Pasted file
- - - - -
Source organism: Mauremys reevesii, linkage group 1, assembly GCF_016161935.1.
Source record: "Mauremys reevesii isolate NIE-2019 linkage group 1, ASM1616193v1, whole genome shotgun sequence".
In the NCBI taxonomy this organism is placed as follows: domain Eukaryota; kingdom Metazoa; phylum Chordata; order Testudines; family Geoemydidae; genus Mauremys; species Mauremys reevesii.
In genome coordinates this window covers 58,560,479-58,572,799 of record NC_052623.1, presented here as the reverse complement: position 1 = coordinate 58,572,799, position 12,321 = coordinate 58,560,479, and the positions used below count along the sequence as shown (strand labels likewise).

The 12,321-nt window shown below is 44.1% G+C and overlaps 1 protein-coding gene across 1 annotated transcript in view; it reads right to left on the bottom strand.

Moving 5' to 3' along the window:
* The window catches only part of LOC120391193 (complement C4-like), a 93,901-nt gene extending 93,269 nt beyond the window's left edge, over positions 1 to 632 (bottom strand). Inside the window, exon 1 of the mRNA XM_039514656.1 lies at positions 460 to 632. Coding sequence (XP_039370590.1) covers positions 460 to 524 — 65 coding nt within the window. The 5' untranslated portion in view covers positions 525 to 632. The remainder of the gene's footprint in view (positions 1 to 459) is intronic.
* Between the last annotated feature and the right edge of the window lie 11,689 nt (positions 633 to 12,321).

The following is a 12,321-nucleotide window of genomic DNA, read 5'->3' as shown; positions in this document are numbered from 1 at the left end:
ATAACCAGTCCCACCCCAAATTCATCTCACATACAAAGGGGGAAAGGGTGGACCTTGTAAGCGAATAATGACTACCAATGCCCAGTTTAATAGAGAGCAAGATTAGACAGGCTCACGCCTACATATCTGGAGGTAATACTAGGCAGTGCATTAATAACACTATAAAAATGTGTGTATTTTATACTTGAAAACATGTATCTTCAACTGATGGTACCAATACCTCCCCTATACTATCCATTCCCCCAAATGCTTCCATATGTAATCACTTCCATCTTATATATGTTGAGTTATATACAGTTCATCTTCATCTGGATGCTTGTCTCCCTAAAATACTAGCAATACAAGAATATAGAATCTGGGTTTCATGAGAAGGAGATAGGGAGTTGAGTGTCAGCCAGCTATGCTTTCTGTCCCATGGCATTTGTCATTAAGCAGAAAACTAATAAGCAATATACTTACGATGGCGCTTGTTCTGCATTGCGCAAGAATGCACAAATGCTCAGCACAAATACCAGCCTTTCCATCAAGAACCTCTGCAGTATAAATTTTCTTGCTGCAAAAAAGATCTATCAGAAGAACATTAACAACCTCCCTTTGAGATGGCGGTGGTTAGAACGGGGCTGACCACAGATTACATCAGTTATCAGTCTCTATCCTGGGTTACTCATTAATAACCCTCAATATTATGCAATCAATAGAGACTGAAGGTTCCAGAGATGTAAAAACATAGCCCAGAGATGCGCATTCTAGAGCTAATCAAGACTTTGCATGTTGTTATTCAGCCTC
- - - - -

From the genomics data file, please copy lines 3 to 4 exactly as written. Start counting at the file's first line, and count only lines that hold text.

In the NCBI taxonomy this organism is placed as follows: domain Eukaryota; kingdom Metazoa; phylum Chordata; order Testudines; family Geoemydidae; genus Mauremys; species Mauremys reevesii.
In genome coordinates this window covers 58,560,479-58,572,799 of record NC_052623.1, presented here as the reverse complement: position 1 = coordinate 58,572,799, position 12,321 = coordinate 58,560,479, and the positions used below count along the sequence as shown (strand labels likewise).